In FIG. 2, a third type of column is placed in the arrangement allowing refining the resolution of the analytical system. A third column T3 is arranged, preferably upstream to the first trapping column T1, in fluidic communication with the first trapping column T1. As third column or T3-column, respectively, a strong ion exchanging column (SCX) may be used e.g. in order to have the option of separating compounds comprised of metabolom and proteome containing sample. The embodiments of the present invention are not limited to the use of SCX columns as T3 column; one may as well select the third column co the group of affinity-columns, thus columns which comprise a material which is adapted to provide a covalent or non covalent-binding of the molecule of interest.

Generally, the fluidic communication between two of the trapping columns T1, T2, T3, e.g. connected in series and/or between a trapping and an analytical column A1, A2, may be provided by use of a tube or a channel C. One or more of such channels C may be equipped with a valve or a fluid flow controller in order to determine a value relating to the flow of a fluid, eluent, or sample. If one single column of the type “third column” T3 or “first column” T1 is merging into more than one downstream column, the interconnecting tube or channel C could be provided with a valve e.g. coupled to one or more bypassing systems. The bypassing system could comprise another trapping and analyzing column T1′, A1′, as shown in FIG. 3.

The above described embodiments may be advantageously miniaturized to micro size, e.g. for use in a microfluidic device which comprises the analysis system of the above embodiments. Such microfluidic device could be designed as single- or as a multilayer microfluidic device, permitting to perform an economic analytical procedure with a high resolution. Such microfluidic device may be embodied e.g. as described in U.S. Pat. No. 5,571,410, US RE36350, U.S. Pat. No. 5,658,413, U.S. Pat. No. 5,882,571, U.S. Pat. No. 5,804,022, U.S. Pat. No. 6,093,362, or U.S. Pat. No. 5,645,702.

FIG. 1 shows schematically an embodiment of the present invention. A fluidic sample FS1 is provided to the first trapping column T1 of the analysis device, which may be a C-18 pre-column herein. Said column T1 serves as trap for the hydrophobic components such as hydrophobic metabolites of the sample. The fluid (after leaving the first trapping column T1) is then directed onto a second trapping column T2 that may be a graphite column or another type of hydrophilic column. Said second column T2 is suitable to trap the hydrophilic metabolites or compounds, respectively. The second trapping column T2 is preferably located downstream to the first one, accordingly the fluidic sample flows in the C-18 pre-column T1 firstly, and then in the hydrophilic or, respectively, graphite column T2.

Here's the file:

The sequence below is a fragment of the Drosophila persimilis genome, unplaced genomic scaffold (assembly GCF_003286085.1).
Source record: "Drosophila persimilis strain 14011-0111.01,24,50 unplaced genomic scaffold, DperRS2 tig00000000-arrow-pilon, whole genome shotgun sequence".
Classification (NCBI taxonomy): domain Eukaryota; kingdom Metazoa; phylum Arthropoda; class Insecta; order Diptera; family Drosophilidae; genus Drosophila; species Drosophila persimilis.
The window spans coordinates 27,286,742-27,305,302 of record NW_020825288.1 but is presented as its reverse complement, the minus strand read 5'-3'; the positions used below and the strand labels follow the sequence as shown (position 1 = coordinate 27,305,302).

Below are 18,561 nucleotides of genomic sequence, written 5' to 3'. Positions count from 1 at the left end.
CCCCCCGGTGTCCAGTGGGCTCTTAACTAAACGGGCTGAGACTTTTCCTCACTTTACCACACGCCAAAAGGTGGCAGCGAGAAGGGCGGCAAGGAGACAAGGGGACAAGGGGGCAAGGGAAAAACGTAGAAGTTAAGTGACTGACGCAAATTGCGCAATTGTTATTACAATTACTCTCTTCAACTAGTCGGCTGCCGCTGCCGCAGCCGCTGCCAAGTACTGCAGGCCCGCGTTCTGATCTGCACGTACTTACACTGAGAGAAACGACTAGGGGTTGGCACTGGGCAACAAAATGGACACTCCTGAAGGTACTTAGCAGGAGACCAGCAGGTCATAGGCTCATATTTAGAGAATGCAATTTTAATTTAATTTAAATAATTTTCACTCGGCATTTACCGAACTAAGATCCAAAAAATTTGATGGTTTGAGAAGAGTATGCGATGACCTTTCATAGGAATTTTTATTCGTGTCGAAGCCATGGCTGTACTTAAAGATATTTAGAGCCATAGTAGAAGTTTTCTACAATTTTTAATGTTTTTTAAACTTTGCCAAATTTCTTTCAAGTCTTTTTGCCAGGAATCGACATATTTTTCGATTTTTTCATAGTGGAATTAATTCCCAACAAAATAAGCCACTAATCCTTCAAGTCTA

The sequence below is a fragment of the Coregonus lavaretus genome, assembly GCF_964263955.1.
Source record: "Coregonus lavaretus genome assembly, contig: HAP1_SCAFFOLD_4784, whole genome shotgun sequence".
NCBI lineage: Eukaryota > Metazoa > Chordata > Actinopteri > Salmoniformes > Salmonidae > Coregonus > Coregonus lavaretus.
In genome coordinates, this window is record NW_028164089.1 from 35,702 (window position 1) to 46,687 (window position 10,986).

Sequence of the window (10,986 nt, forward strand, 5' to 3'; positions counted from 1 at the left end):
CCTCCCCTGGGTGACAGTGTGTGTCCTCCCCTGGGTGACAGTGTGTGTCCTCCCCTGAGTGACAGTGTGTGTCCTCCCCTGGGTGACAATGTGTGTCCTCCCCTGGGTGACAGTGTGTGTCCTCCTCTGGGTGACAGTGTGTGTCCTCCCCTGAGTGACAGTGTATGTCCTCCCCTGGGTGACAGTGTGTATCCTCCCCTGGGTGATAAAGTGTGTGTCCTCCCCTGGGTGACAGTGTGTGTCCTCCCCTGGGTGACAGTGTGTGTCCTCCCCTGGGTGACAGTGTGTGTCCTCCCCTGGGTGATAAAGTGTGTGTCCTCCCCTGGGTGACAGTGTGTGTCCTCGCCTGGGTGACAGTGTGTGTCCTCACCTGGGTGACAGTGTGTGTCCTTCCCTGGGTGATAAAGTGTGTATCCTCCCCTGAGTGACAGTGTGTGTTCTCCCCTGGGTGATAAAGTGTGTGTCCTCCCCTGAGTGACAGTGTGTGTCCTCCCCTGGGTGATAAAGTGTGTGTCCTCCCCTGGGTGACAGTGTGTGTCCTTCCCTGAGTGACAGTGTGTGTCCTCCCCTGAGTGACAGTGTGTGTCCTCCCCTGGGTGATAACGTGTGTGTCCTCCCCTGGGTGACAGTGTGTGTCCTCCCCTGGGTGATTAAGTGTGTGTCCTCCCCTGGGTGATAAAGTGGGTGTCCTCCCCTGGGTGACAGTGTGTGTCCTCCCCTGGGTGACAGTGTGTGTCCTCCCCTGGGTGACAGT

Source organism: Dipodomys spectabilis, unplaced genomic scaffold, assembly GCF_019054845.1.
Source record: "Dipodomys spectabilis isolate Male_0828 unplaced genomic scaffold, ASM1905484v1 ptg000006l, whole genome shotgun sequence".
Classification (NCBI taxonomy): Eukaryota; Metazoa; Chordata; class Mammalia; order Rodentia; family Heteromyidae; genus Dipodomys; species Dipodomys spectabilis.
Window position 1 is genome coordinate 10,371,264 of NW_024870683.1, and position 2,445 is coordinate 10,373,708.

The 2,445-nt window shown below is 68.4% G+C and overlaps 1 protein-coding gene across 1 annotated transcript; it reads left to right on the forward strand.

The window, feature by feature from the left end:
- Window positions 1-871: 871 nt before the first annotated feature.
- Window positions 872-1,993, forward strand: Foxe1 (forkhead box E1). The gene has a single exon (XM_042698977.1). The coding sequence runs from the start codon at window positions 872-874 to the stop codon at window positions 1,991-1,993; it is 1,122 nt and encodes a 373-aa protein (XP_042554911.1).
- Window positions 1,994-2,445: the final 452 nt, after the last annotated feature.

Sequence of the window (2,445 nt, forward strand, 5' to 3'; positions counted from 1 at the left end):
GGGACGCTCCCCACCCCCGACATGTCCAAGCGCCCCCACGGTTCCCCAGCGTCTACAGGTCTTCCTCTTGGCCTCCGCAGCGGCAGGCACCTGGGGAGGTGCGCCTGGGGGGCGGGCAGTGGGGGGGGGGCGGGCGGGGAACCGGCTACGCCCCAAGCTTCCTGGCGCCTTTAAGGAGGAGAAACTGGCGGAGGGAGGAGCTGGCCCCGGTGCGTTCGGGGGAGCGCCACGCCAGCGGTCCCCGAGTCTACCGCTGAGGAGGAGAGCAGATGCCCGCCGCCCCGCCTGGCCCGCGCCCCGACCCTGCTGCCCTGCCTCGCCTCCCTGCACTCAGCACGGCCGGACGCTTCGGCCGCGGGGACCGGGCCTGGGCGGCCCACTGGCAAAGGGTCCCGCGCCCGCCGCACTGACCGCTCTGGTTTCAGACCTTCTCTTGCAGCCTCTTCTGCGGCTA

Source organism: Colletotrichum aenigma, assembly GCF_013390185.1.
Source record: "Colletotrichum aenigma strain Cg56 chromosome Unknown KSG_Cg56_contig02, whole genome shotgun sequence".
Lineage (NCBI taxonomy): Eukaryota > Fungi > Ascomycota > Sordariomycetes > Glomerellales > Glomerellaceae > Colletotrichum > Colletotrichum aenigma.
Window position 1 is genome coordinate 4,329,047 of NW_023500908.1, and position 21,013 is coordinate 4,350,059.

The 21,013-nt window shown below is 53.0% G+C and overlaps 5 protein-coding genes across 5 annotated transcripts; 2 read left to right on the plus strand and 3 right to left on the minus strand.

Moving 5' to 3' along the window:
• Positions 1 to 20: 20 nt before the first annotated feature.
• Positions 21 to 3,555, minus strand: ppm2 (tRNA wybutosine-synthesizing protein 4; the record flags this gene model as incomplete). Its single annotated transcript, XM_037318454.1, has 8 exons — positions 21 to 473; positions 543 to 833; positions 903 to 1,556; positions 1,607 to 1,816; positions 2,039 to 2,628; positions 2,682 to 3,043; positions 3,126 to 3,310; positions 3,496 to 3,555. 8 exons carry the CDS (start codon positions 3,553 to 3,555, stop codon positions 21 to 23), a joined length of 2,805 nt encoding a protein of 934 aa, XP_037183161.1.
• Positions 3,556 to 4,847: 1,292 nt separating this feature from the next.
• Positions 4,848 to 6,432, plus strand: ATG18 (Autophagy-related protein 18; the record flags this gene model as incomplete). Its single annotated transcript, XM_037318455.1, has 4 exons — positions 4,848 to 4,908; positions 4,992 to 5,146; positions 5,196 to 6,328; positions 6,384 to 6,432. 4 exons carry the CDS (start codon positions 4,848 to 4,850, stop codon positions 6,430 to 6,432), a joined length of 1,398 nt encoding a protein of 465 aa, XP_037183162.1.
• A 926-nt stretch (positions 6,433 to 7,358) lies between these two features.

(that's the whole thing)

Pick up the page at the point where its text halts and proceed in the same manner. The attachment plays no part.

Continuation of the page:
If desired, one may connect a plurality of first and second tapping columns T1, T2, wherein preferably the sample first passes the hydrophobic metabolites trapping columns and then the hydrophilic metabolites trapping columns.

After trapping the hydrophobic and hydrophilic metabolites onto the columns T1, T2, an elution might be performed. As known to those skilled in the art, elution is usually provided by rinsing the selected column with a fluid or eluent, respectively.

In a first elution process E2, elution of the components trapped on the second column T2, which is the hydrophilic pre-column T2, may be provided. Said components are directed onto an analytical graphite column A2, or onto any other suitable hydrophilic analytical column, become fractionated according to an organic gradient. Then, identification I and quantification of the separated components can be done, e.g. using mass spectroscopy (MS) and/or MS/MS— spectroscopy.

In a second elution process E1, elution of the components trapped on the first column—the C-18 pre-column—T1 may be provided. Components are flushed by using an eluent onto an analytical column A1 (e.g. a C-18 column) and become separated according to an organic gradient. As in E2, identification and quantification of the separated components may be done e.g. by mass spectrometry (MS) and/or MS/MS— spectroscopy. Such MS-systems may be TOF (time of flight spectroscopy), Q-TOF (Quadrupole-Time-Of-Flight spectroscopy) or FT-MS (Fourier transformed mass spectroscopy), or ion-trap mass spectrometry.